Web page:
54 | spring 2017
cancer cases are diagnosed after the cancer has spread to
other areas of the body such as the liver, the abdominal lining
or the lungs, which eliminates surgery as a possible cure.
Since Landon’s death, the long-term survival rate has
doubled. Still, just 8 percent of people with pancreatic
cancer live five years or longer, based on data collected
through 2012, up from 4 percent between 1990 and 1992.
Despite these numbers, researchers and physicians point
out several positive trends in treating the disease.
The combination of Gemzar (gemcitabine) and Abraxane
(nab-paclitaxel), two chemotherapy drugs, has become
a standard of care for patients with pancreatic cancer.
Gemcitabine was first approved by the U.S. Food and Drug
Administration as a treatment for locally advanced and met-
astatic pancreatic cancer in 1996, and Abraxane was added to
the regimen in 2013 after studies showed the t wo drugs used
together increased median survival to seven months from
four months when treated with 5-FU alone. While the majority
of patients lived just months longer, 35 percent of patients
on this combination lived a year or longer, according to 2013
data, compared to data published in 1997 that indicated just
2 percent of patients treated with 5-FU lived at least a year.
In 2011, researchers reported in the New England Journal
of Medicine that another combination, called FOLFIRINOX,
which adds leucovorin, Camptosar (irinotecan) and Eloxatin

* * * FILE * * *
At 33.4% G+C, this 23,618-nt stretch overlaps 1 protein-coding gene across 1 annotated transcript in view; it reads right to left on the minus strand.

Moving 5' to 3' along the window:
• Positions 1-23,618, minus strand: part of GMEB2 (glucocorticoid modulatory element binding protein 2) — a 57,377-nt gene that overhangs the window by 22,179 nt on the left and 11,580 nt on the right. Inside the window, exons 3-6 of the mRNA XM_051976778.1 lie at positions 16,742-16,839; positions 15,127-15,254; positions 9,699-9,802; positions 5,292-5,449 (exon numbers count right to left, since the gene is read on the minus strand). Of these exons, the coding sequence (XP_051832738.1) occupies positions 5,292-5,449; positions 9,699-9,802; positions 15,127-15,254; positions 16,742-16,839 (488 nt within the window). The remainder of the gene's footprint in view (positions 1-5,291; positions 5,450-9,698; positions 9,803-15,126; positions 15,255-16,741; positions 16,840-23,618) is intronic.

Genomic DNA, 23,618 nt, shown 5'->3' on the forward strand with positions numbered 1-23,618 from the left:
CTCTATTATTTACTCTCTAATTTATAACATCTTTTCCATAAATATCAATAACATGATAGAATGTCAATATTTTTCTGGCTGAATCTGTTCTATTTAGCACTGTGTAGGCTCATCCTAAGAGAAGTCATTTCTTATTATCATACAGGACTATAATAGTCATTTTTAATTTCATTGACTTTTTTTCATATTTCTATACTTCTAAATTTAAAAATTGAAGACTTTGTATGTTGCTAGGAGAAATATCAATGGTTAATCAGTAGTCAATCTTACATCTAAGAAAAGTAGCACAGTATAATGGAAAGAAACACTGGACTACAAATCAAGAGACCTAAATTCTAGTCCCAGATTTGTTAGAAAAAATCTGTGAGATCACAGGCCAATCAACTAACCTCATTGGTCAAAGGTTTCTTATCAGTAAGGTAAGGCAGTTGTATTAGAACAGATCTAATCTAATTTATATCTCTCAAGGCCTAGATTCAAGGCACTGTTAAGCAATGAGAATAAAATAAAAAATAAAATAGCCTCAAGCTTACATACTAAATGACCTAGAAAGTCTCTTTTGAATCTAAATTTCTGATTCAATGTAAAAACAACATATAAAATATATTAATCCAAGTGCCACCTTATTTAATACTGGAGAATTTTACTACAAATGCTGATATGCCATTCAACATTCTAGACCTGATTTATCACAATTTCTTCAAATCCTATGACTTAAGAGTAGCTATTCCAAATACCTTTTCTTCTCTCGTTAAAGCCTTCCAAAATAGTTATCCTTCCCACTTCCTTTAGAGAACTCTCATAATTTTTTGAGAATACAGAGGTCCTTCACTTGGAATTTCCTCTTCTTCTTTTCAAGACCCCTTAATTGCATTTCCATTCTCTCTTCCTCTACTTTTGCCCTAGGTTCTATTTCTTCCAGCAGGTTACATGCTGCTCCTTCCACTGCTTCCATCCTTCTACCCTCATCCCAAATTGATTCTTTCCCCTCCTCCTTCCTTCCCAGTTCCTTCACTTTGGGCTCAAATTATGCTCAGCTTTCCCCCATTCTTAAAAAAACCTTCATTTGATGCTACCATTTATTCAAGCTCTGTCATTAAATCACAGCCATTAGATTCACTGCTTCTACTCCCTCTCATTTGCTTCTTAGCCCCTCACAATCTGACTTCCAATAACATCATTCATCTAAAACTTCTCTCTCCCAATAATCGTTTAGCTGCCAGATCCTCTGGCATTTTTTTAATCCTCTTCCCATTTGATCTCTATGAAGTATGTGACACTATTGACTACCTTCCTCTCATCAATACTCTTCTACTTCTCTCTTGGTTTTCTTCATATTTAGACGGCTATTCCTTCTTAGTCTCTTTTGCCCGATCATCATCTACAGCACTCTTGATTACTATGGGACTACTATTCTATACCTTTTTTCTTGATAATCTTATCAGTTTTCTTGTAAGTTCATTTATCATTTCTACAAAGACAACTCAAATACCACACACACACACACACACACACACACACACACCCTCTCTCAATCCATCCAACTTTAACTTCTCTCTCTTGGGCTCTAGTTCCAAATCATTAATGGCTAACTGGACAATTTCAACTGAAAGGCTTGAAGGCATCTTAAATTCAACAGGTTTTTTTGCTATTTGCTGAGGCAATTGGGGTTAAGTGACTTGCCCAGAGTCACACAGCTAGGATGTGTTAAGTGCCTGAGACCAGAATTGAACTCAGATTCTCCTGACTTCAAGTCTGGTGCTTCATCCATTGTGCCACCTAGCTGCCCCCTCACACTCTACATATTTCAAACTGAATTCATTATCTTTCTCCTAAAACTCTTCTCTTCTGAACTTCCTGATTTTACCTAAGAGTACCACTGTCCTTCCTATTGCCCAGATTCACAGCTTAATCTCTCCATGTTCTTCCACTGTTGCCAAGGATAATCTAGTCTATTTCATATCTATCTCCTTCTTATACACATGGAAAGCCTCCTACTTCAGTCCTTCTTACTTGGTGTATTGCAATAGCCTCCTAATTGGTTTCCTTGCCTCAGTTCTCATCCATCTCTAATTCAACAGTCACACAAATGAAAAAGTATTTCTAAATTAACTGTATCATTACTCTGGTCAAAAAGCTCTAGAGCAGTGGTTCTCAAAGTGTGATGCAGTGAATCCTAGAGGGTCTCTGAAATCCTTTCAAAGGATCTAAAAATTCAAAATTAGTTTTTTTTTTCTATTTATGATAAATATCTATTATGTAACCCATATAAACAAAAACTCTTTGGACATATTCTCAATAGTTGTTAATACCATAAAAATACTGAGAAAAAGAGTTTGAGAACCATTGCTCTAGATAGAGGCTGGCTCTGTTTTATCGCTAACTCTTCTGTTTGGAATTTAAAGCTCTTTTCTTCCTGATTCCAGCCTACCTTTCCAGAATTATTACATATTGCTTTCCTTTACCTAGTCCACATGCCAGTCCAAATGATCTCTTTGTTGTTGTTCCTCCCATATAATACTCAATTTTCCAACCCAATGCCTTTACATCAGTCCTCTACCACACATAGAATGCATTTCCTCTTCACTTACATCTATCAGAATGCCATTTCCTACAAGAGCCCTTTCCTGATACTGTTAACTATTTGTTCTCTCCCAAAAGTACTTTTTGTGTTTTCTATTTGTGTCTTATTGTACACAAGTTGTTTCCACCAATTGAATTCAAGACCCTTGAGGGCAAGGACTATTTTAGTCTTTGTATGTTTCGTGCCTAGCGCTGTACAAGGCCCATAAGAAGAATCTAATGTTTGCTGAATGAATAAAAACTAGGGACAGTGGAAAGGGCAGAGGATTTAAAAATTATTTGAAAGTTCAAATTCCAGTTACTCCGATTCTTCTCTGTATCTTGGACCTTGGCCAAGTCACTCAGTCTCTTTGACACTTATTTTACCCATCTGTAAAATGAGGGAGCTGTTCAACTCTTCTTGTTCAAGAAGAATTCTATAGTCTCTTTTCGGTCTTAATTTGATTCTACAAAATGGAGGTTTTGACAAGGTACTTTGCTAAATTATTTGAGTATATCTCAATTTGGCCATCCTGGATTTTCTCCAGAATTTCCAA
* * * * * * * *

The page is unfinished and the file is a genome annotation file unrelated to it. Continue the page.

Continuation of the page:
(oxaliplatin) to 5-FU, increased survival from 7 months to 11
months compared to treatment with Gemzar alone, though
patients experienced more toxicity from this combination,
including chemotherapy-related infections.
“These options took an average patient who would die
in three to four months and doubled survival to eight to
10 months,” says medical oncologist Elizabeth M. Jaffee,
who studies new treatments for patients with pancreatic
cancer at the Johns Hopkins Kimmel Cancer Center in
Baltimore. She notes that many patients taking these
drugs live more than a year, which gives them more time
to avail themselves of experimental therapies.
For example, researchers are using genomic analysis of
pancreatic cancer tumor samples to guide new treatment
choices. (See “Analyzing Tumor Tissue” on pg. 53.) Molecular
biologist Lynn Matrisian estimates that approximately 25
percent of pancreatic cancer patients have tumors with
genetic mutations that could respond to targeted drugs.
“This gives us additional guidance as to what might
work for that patient, and that’s better than not knowing
anything or saying [to a patient], ‘There isn’t anything
“Nobody should be told
‘We can’t do anything
about pancreatic cancer.’”
Michael Landon appears on The Tonight Show
Starring Johnny Carson in the mid-1970s.
Landon and Carson were friends, and Landon
talked about his cancer diagnosis during his
last appearance on the show in 1991.